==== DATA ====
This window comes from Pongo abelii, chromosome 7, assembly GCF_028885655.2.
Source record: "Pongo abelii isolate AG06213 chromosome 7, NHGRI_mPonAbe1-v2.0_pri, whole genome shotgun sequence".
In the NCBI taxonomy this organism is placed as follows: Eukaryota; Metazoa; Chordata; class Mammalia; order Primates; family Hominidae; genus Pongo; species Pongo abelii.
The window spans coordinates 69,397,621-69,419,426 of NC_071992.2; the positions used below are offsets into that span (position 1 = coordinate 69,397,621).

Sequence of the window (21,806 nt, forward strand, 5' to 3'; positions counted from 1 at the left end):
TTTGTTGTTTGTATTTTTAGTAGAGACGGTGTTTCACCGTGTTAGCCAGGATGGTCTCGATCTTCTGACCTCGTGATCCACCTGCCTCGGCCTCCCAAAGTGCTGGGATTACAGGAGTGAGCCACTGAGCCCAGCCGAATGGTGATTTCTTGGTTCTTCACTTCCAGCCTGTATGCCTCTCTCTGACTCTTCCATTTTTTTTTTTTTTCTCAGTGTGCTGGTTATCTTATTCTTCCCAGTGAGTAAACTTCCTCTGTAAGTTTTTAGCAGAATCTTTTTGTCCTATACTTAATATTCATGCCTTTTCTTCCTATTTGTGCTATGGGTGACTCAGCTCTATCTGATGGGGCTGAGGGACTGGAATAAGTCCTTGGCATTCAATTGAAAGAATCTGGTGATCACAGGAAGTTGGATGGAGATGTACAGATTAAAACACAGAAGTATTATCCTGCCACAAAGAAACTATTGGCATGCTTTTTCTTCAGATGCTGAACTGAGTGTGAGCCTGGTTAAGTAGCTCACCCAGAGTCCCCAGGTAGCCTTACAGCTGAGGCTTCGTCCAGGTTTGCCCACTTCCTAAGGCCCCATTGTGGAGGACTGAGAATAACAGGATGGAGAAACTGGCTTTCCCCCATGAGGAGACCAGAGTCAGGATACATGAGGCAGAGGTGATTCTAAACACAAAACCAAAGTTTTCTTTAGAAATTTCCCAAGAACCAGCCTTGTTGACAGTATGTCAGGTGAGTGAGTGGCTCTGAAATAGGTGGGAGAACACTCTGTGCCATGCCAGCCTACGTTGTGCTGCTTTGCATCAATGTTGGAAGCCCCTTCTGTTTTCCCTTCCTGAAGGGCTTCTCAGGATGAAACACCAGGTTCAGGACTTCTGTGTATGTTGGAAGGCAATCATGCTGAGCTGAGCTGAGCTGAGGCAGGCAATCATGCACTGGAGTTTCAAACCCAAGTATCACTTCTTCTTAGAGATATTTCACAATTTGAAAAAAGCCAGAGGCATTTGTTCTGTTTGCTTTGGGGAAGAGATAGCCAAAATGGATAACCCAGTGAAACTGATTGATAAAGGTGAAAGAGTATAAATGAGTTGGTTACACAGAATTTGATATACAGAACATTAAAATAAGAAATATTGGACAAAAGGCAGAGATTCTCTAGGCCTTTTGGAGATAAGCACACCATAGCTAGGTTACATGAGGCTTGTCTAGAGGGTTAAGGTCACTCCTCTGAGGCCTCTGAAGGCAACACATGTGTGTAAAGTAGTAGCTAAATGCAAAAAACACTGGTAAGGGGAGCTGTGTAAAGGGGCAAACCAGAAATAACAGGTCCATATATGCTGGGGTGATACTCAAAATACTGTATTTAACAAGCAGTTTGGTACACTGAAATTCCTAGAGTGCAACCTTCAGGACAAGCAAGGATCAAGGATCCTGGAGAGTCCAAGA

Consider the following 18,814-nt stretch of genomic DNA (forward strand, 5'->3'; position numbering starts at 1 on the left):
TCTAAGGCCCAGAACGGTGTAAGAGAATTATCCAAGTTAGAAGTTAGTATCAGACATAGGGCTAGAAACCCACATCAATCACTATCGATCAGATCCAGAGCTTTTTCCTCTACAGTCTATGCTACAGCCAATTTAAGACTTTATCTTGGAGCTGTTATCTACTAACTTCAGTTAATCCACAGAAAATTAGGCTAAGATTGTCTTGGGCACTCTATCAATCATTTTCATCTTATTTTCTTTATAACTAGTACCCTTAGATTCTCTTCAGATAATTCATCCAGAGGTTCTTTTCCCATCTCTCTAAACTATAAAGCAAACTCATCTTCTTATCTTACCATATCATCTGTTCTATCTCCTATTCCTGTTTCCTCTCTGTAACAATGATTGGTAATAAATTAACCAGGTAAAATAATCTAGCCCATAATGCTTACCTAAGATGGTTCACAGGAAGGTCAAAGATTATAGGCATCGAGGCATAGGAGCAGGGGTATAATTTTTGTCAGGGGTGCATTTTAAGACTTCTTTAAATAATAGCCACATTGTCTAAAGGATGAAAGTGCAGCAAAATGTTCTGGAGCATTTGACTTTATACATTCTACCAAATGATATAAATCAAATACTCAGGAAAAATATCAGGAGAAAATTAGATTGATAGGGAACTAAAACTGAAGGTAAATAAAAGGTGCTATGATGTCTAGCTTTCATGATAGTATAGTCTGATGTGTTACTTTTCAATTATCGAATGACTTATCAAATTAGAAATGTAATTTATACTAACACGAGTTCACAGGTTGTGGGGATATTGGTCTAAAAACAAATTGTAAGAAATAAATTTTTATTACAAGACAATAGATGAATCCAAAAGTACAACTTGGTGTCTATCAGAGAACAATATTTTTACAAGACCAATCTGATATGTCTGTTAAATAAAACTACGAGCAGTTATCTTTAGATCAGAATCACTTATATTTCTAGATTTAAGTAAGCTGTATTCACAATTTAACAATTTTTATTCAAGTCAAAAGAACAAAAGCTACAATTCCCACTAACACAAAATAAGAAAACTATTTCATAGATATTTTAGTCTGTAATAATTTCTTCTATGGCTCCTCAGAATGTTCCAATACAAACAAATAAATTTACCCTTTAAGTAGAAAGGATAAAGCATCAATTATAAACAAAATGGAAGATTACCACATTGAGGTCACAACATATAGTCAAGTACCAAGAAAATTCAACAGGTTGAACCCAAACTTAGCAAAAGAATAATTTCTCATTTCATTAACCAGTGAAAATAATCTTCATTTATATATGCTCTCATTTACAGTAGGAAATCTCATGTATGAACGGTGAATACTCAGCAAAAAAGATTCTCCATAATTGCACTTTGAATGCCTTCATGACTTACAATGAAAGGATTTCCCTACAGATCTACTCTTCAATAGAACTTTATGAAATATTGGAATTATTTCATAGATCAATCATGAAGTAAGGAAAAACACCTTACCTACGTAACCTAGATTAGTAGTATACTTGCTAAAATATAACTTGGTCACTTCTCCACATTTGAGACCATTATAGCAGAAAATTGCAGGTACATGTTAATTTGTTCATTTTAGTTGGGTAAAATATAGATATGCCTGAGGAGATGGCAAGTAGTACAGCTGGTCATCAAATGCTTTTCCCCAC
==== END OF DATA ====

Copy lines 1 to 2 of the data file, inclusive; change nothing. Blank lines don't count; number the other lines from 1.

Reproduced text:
This window comes from Pongo abelii, chromosome 7, assembly GCF_028885655.2.
Source record: "Pongo abelii isolate AG06213 chromosome 7, NHGRI_mPonAbe1-v2.0_pri, whole genome shotgun sequence".